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Evan Bille's graduation speech

When I first started writing for Skaneateles Life, I didn’t think a monthly magazine about a single town could survive for very long. It was inevitable that we’d run out of Hockey and Lacrosse stories eventually, and the magazine would fold. But over the past two years, Skaneateles Life has not only survived, it’s thrived. It’s told the unique stories of neighbors, musicians, and volunteers from across this community. Over time, I’ve realized that everyone has a story to share, and it’s those stories that we all share that bring our community together and make it unique.

Photo by Leah King

Now I’m not talking about the stories like how I caught my first Smallmouth Bass. It’s an exciting story, but I’m talking about your story. The story of where you come from, of why you get out of bed every morning, it’s the story of you. You take these experiences, and you realize how much they’ve shaped your identity. For me, it’s the story two new kids, me from Ohio and him from Virginia, meeting on a bus in Kindergarten and becoming best friends or it’s the story of how a Latin class of kids from every background imaginable becomes a second family. Those experiences are a part of who I am, and I will never forget the people or their stories.
The more I thought about this, the more I thought about the Canterbury Tales. Now before you groan and tune me out because I mentioned something from English class, I think everyone here can relate to a story about an arduous journey that for so long had no end in sight. Chaucer’s pilgrims made it because their stories brought them together. As each one shared a story, the rest learned something about the storyteller, and about themselves. Throughout our own journey through high school, we’ve come together because the experiences we’ve shared have created that same connection.
So after today, when you’re in a lecture hall with more students in it than our entire graduating class, when you’re on a crowded subway with everyone staring at the icy metal panels or at their smartphones, remember that every person there has a story to tell. They are on their own journey. And as they are just as nervous as you in that first lecture or just as uncomfortable as you on that subway, you are forming a connection from that shared experience.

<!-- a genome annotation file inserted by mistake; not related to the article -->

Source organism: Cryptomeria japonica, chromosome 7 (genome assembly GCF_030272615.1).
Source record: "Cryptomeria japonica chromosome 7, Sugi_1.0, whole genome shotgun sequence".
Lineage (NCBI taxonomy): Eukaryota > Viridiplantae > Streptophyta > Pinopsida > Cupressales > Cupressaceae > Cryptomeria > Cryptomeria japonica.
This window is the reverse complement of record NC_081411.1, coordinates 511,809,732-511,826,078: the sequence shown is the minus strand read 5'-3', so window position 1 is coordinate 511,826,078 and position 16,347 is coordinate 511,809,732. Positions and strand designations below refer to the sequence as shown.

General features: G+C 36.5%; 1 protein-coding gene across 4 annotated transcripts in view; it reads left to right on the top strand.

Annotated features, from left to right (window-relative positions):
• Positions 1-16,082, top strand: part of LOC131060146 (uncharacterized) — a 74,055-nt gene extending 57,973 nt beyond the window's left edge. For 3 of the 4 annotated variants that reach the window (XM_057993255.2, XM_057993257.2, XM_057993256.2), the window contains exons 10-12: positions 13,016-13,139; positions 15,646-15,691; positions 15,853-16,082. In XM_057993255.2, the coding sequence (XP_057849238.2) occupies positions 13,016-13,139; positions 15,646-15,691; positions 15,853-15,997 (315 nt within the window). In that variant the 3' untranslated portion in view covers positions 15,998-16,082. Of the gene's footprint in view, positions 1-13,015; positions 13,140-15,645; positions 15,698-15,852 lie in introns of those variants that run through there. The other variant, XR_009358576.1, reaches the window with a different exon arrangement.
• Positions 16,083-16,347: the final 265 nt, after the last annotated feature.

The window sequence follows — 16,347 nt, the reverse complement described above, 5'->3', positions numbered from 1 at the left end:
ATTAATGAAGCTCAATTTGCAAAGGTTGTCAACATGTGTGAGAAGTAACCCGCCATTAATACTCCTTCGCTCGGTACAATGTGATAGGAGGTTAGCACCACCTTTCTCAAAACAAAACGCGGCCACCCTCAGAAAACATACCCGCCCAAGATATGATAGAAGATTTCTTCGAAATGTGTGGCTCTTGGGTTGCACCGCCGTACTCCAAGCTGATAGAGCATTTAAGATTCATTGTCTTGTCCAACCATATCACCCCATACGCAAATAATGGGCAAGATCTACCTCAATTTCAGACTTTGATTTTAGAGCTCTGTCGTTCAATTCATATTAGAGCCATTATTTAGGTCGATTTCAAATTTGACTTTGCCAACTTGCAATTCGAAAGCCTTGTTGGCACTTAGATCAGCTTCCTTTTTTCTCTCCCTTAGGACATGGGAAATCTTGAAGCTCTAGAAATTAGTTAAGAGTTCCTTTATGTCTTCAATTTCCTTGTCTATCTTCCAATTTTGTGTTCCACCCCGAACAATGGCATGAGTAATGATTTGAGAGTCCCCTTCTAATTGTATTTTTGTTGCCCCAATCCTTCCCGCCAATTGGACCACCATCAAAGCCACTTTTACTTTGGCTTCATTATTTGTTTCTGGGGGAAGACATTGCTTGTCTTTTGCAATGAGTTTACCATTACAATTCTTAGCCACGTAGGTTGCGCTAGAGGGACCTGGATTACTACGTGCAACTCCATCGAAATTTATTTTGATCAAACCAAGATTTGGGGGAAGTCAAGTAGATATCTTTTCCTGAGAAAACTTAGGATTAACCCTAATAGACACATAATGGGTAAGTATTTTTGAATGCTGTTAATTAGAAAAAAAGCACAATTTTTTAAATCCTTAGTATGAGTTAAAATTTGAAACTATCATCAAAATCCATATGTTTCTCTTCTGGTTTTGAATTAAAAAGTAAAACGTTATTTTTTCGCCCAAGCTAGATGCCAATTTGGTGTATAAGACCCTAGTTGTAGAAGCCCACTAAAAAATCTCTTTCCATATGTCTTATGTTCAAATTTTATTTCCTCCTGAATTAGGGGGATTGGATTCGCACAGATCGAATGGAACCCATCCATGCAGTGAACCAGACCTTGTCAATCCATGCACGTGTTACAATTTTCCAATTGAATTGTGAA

And that experience might not seem like a lot, but it creates understanding. It creates an opportunity to see the world through someone else’s eyes, and that creates change. For the last 12 years, we’ve all come together because our stories are so interconnected. We’re all friends with the same people we played on the playground with. It’s not a bad thing; in fact it’s quite unique. But after today, you will be surrounded by people who won’t know your story, and you get to choose whom you tell it to. Unless you’re going to Cornell- then you’ll have to find the one kid who isn’t from Skaneateles to tell your story to. But in all seriousness, there’s power in telling your story. The power to choose how you see the world, and how you can change it. So in the style of the Canterbury Tales, I challenge each and every one of you: on your journeys ahead, whatever and wherever they might be, to not only tell your story, but also be there to listen to others. Because your story might change someone, and someone’s story might change you. But there is one thing I can say with 110% certainty, the story of the class of 2016 has only just begun.
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Lynda Quick
45 East Elizabeth Street
Skaneateles, NY 13152